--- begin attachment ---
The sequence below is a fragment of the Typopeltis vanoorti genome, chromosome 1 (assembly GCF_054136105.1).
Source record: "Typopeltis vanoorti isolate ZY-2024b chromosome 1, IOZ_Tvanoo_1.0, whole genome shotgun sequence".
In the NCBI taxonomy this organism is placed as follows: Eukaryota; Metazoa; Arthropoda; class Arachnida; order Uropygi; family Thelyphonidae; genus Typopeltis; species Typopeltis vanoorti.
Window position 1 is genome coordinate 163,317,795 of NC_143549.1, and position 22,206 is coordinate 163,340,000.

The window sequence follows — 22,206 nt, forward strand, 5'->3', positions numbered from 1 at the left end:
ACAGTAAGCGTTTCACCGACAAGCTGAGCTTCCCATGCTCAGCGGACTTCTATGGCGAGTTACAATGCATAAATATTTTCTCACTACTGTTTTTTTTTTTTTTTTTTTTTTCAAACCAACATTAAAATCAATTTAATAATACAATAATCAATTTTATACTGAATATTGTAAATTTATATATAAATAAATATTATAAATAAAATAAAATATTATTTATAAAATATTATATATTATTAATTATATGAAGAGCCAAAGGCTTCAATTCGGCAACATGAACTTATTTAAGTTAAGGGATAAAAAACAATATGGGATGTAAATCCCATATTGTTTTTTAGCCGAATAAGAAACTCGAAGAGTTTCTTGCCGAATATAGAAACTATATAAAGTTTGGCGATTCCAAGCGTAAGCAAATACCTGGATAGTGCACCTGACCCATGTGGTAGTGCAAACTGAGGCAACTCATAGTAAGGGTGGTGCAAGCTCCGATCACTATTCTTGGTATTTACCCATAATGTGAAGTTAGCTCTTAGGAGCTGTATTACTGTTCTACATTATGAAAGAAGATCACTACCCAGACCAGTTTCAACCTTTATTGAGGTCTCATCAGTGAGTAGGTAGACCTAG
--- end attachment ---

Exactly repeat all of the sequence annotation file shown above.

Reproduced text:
The sequence below is a fragment of the Typopeltis vanoorti genome, chromosome 1 (assembly GCF_054136105.1).
Source record: "Typopeltis vanoorti isolate ZY-2024b chromosome 1, IOZ_Tvanoo_1.0, whole genome shotgun sequence".
In the NCBI taxonomy this organism is placed as follows: Eukaryota; Metazoa; Arthropoda; class Arachnida; order Uropygi; family Thelyphonidae; genus Typopeltis; species Typopeltis vanoorti.
Window position 1 is genome coordinate 163,317,795 of NC_143549.1, and position 22,206 is coordinate 163,340,000.

The window sequence follows — 22,206 nt, forward strand, 5'->3', positions numbered from 1 at the left end:
ACAGTAAGCGTTTCACCGACAAGCTGAGCTTCCCATGCTCAGCGGACTTCTATGGCGAGTTACAATGCATAAATATTTTCTCACTACTGTTTTTTTTTTTTTTTTTTTTTTCAAACCAACATTAAAATCAATTTAATAATACAATAATCAATTTTATACTGAATATTGTAAATTTATATATAAATAAATATTATAAATAAAATAAAATATTATTTATAAAATATTATATATTATTAATTATATGAAGAGCCAAAGGCTTCAATTCGGCAACATGAACTTATTTAAGTTAAGGGATAAAAAACAATATGGGATGTAAATCCCATATTGTTTTTTAGCCGAATAAGAAACTCGAAGAGTTTCTTGCCGAATATAGAAACTATATAAAGTTTGGCGATTCCAAGCGTAAGCAAATACCTGGATAGTGCACCTGACCCATGTGGTAGTGCAAACTGAGGCAACTCATAGTAAGGGTGGTGCAAGCTCCGATCACTATTCTTGGTATTTACCCATAATGTGAAGTTAGCTCTTAGGAGCTGTATTACTGTTCTACATTATGAAAGAAGATCACTACCCAGACCAGTTTCAACCTTTATTGAGGTCTCATCAGTGAGTAGGTAGACCTAG